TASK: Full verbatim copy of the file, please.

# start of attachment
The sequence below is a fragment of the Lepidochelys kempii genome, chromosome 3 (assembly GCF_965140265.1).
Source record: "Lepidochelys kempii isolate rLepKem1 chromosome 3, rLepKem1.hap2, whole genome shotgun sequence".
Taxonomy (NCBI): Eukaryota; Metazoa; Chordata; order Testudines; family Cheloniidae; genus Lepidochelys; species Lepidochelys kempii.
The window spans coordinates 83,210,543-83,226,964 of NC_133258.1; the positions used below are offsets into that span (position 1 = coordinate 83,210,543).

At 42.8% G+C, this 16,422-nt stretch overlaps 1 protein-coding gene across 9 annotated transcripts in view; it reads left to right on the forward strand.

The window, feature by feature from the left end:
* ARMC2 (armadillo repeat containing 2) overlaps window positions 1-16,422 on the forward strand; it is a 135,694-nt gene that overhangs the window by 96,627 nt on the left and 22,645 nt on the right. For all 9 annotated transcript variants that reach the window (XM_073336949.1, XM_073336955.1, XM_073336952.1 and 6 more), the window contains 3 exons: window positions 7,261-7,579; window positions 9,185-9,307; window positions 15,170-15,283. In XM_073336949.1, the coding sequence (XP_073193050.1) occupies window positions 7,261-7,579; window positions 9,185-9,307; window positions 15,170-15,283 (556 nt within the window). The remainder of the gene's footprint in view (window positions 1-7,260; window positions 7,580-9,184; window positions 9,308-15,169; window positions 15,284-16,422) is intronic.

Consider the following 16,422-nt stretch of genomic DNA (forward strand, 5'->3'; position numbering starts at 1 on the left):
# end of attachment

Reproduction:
The sequence below is a fragment of the Lepidochelys kempii genome, chromosome 3 (assembly GCF_965140265.1).
Source record: "Lepidochelys kempii isolate rLepKem1 chromosome 3, rLepKem1.hap2, whole genome shotgun sequence".
Taxonomy (NCBI): Eukaryota; Metazoa; Chordata; order Testudines; family Cheloniidae; genus Lepidochelys; species Lepidochelys kempii.
The window spans coordinates 83,210,543-83,226,964 of NC_133258.1; the positions used below are offsets into that span (position 1 = coordinate 83,210,543).

At 42.8% G+C, this 16,422-nt stretch overlaps 1 protein-coding gene across 9 annotated transcripts in view; it reads left to right on the forward strand.

The window, feature by feature from the left end:
* ARMC2 (armadillo repeat containing 2) overlaps window positions 1-16,422 on the forward strand; it is a 135,694-nt gene that overhangs the window by 96,627 nt on the left and 22,645 nt on the right. For all 9 annotated transcript variants that reach the window (XM_073336949.1, XM_073336955.1, XM_073336952.1 and 6 more), the window contains 3 exons: window positions 7,261-7,579; window positions 9,185-9,307; window positions 15,170-15,283. In XM_073336949.1, the coding sequence (XP_073193050.1) occupies window positions 7,261-7,579; window positions 9,185-9,307; window positions 15,170-15,283 (556 nt within the window). The remainder of the gene's footprint in view (window positions 1-7,260; window positions 7,580-9,184; window positions 9,308-15,169; window positions 15,284-16,422) is intronic.

Consider the following 16,422-nt stretch of genomic DNA (forward strand, 5'->3'; position numbering starts at 1 on the left):